Ohio State University just announced that they will be establishing a War On Drugs policy center. What exactly will such a center entail? Is the end goal as apparent as we think it is? Since the War on Drugs is a nuanced issue, we’re expecting some groundbreaking research.
The War On Drugs Policy Center
The Drug Enforcement and Policy center, also known as the War on Drugs Policy Center, will have two purposes. The primary purpose of the center is to study, examine and analyze the War on Drugs—specifically, the effects the War on Drugs has on the American people.
The War on Drugs Policy Center will also closely examine the spreading legalization and regulation of cannabis across the United States.
According to Mortiz College of Law dean, Alan C. Michaels, the center “will serve as an objective, reputable voice in the national conversation relating to drug laws and enforcement.”
Professor Douglas Berman is slated to lead the center. In addition to being a nationally recognized expert in the field of criminal sentencing, he is an expert in cannabis law. He writes the Marijuana Policy, Law and Reform blog and also teaches a class about the subject.
Needless to say, that particular course has proven to be quite popular among Ohio State’s law students.
The Charles Koch Foundation will be funding the War on Drugs Policy Center. They have given a $4.5 million grant to the cause.
Another positive aspect of the center is its interdepartmental potential.
The university stated that the center will “foster collaboration among OSU faculty.” The faculty in question will likely have backgrounds in the fields of social justice, public affairs, criminal law and legislative reform.
This brings up an oft-overlooked point of interest in cannabis law, legalization and the War on Drugs: broader connections.
Cannabis criminalization doesn’t just affect a specific demographic or population. In the grand scheme of things, it affects everyone. The criminalization of cannabis has led and contributed to myriad societal ills. As it stands, the War on Drugs feeds into racism, xenophobia, police brutality, overcrowding in prisons, poverty, homelessness and problems in health care.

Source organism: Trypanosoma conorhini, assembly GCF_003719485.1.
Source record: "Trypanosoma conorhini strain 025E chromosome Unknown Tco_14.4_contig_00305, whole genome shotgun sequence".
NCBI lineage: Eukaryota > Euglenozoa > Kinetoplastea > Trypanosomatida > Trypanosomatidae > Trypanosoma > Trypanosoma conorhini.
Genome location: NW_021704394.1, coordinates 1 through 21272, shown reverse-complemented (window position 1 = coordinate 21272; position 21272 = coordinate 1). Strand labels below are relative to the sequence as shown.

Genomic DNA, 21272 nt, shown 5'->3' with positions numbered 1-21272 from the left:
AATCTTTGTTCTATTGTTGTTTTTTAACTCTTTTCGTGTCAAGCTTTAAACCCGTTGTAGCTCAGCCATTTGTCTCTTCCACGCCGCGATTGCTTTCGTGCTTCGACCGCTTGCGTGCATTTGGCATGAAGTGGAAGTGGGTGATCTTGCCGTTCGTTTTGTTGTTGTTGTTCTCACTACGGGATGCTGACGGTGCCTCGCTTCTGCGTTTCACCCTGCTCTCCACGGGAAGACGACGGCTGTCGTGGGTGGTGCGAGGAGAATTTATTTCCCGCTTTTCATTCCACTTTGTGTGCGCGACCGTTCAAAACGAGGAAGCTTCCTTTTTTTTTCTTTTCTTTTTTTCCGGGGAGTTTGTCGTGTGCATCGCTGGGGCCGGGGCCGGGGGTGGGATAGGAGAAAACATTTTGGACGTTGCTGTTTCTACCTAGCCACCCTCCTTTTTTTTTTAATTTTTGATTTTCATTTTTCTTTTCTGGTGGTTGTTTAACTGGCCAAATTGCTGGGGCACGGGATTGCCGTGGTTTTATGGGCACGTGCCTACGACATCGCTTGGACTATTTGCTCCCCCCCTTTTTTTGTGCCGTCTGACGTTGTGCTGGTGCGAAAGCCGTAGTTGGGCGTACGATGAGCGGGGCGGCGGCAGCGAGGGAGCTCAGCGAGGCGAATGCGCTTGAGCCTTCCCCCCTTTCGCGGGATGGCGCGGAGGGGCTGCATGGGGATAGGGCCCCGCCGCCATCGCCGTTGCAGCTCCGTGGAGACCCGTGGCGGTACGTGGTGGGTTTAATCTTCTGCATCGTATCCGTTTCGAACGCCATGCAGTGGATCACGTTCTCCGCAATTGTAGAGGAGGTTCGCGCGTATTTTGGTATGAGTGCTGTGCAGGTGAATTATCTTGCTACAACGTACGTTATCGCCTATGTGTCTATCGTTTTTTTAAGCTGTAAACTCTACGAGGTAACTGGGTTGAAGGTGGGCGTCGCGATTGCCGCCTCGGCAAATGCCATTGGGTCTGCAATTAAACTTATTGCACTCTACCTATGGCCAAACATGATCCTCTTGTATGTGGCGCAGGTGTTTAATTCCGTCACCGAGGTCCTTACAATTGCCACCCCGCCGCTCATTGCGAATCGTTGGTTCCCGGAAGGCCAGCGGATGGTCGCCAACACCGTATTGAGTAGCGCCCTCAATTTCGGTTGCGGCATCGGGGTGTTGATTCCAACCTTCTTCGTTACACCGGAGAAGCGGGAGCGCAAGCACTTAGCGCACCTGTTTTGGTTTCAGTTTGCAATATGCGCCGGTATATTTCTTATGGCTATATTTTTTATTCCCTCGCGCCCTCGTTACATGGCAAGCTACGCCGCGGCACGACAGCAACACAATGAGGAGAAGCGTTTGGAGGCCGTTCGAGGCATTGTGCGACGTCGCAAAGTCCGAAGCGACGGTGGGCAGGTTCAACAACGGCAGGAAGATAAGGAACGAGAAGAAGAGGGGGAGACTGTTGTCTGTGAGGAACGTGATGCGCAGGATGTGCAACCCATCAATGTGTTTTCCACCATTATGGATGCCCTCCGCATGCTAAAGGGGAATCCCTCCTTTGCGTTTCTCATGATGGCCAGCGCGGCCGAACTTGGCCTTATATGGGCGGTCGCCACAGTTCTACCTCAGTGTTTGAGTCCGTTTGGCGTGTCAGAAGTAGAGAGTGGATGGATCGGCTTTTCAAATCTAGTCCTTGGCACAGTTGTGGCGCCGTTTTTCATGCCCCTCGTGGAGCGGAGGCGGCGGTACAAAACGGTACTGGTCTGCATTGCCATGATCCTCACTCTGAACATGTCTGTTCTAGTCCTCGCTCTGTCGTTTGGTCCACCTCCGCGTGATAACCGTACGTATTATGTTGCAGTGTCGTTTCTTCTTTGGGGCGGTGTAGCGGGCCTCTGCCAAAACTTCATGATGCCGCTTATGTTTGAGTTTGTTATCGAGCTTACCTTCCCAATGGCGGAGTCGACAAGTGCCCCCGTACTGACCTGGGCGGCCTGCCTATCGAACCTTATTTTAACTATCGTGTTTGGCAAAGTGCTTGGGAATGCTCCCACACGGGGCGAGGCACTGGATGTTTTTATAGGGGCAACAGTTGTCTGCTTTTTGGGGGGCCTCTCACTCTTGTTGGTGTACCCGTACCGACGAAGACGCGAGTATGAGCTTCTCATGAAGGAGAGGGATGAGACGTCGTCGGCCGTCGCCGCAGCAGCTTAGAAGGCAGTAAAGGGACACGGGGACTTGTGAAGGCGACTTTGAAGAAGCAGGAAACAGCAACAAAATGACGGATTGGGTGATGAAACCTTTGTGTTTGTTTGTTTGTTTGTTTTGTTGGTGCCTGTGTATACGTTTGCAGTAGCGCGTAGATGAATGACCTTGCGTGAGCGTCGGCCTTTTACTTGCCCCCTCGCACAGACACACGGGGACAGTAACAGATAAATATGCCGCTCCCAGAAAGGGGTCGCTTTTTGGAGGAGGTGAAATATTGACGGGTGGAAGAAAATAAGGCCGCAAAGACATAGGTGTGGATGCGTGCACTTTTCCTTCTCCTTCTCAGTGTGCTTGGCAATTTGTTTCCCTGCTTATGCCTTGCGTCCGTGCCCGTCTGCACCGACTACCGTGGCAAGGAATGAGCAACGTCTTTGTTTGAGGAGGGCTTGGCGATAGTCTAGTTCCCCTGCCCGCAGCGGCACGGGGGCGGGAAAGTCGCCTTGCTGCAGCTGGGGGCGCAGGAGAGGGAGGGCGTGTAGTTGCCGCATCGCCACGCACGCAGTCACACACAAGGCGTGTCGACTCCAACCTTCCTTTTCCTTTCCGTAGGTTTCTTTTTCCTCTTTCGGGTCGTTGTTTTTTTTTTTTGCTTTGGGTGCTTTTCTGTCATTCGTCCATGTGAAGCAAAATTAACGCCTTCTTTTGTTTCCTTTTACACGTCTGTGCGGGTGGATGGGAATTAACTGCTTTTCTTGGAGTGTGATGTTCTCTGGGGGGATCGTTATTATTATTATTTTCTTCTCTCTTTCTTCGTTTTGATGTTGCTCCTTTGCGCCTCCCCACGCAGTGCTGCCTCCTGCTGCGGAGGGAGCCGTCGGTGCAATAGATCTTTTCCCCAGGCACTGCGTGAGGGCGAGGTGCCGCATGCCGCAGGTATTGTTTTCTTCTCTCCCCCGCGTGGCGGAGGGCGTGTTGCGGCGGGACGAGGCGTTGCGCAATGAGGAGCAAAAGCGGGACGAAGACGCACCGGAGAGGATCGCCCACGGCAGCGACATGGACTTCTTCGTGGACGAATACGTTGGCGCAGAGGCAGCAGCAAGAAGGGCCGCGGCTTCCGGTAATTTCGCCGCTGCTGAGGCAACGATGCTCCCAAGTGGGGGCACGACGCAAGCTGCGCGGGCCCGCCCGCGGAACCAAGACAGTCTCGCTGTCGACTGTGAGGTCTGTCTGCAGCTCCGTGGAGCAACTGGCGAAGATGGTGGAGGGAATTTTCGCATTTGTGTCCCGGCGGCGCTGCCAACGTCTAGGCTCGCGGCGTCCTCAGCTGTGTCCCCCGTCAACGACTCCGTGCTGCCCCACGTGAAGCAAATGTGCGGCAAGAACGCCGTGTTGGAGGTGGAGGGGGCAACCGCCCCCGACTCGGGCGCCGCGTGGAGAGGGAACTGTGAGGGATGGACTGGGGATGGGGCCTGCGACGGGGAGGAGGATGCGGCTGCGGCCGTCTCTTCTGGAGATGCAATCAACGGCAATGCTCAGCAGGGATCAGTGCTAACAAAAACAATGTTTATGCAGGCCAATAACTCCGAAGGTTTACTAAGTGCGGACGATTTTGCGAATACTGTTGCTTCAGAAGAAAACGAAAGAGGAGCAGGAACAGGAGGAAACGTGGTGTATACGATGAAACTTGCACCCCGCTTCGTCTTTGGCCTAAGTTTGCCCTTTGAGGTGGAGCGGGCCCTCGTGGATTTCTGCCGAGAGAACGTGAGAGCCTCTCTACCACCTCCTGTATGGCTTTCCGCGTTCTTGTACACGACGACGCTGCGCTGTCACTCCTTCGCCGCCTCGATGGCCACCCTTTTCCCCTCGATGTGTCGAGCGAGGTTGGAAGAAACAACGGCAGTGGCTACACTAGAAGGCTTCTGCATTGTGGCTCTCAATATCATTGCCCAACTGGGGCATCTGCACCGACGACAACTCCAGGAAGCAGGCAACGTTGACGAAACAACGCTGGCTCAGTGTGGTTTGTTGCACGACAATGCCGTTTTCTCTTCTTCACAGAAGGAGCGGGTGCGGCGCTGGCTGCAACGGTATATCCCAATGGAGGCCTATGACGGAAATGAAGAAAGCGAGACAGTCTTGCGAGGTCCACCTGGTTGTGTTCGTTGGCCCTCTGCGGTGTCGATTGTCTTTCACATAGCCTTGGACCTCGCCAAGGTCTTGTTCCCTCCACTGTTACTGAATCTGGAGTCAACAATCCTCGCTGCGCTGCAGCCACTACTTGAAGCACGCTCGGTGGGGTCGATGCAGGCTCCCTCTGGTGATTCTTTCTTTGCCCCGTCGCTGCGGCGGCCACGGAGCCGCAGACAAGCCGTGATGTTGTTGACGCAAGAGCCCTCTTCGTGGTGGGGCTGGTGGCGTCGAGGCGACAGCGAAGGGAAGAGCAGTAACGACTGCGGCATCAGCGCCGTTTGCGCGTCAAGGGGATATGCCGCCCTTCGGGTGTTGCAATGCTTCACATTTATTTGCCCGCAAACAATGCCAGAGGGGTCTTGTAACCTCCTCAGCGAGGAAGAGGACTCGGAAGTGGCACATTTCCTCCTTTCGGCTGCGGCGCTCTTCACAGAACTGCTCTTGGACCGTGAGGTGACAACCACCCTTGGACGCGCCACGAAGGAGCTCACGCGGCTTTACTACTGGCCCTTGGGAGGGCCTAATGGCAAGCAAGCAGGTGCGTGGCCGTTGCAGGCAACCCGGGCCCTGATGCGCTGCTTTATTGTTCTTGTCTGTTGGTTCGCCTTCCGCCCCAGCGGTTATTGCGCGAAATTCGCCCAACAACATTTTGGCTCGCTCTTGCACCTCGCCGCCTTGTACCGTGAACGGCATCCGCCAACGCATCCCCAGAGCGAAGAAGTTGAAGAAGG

You can’t talk about weed without also discussing the policies and the politics regarding it.
Furthermore, you can’t study cannabis criminalization and legalization without also examining the broader context of the War on Drugs in the United States. Everything that falls under that umbrella connects to each other.
Final Hit: Ohio State Is Setting Up New War On Drugs Policy Center
As of now, it remains unknown when the center will become active.
Additionally, the only confirmed faculty member attached to the project is Professor Doug Berman. Because the center is housed within the university’s law school, we predict that students will be clamoring and competing amongst themselves for potential roles and positions in the project. Due to the vast nature of drug policy and cannabis legalization, it stands to reason that the center could use a few dedicated students to fill research assistant positions.
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